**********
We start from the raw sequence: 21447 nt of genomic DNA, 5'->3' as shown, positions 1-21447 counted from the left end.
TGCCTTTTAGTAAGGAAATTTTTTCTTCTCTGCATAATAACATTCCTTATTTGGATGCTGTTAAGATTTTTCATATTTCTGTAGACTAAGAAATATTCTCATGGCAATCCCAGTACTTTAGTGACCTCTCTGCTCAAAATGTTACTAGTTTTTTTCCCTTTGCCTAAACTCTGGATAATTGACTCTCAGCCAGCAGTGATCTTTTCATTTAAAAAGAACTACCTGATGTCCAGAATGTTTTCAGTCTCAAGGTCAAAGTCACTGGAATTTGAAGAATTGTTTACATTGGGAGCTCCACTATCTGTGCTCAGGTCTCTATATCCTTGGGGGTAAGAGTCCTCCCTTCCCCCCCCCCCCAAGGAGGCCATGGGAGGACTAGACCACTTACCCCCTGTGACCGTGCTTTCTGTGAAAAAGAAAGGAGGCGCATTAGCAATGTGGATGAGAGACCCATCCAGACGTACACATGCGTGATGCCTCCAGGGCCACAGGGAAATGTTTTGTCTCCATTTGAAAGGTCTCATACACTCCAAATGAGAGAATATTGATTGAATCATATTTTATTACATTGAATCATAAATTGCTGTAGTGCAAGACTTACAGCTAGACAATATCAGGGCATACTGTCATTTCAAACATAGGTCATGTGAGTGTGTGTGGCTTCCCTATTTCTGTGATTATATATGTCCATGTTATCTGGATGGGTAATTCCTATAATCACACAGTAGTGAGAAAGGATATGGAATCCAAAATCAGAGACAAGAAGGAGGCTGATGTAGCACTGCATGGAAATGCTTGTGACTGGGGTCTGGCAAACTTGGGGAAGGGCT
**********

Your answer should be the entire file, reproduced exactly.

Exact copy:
We start from the raw sequence: 21447 nt of genomic DNA, 5'->3' as shown, positions 1-21447 counted from the left end.
TGCCTTTTAGTAAGGAAATTTTTTCTTCTCTGCATAATAACATTCCTTATTTGGATGCTGTTAAGATTTTTCATATTTCTGTAGACTAAGAAATATTCTCATGGCAATCCCAGTACTTTAGTGACCTCTCTGCTCAAAATGTTACTAGTTTTTTTCCCTTTGCCTAAACTCTGGATAATTGACTCTCAGCCAGCAGTGATCTTTTCATTTAAAAAGAACTACCTGATGTCCAGAATGTTTTCAGTCTCAAGGTCAAAGTCACTGGAATTTGAAGAATTGTTTACATTGGGAGCTCCACTATCTGTGCTCAGGTCTCTATATCCTTGGGGGTAAGAGTCCTCCCTTCCCCCCCCCCCCAAGGAGGCCATGGGAGGACTAGACCACTTACCCCCTGTGACCGTGCTTTCTGTGAAAAAGAAAGGAGGCGCATTAGCAATGTGGATGAGAGACCCATCCAGACGTACACATGCGTGATGCCTCCAGGGCCACAGGGAAATGTTTTGTCTCCATTTGAAAGGTCTCATACACTCCAAATGAGAGAATATTGATTGAATCATATTTTATTACATTGAATCATAAATTGCTGTAGTGCAAGACTTACAGCTAGACAATATCAGGGCATACTGTCATTTCAAACATAGGTCATGTGAGTGTGTGTGGCTTCCCTATTTCTGTGATTATATATGTCCATGTTATCTGGATGGGTAATTCCTATAATCACACAGTAGTGAGAAAGGATATGGAATCCAAAATCAGAGACAAGAAGGAGGCTGATGTAGCACTGCATGGAAATGCTTGTGACTGGGGTCTGGCAAACTTGGGGAAGGGCT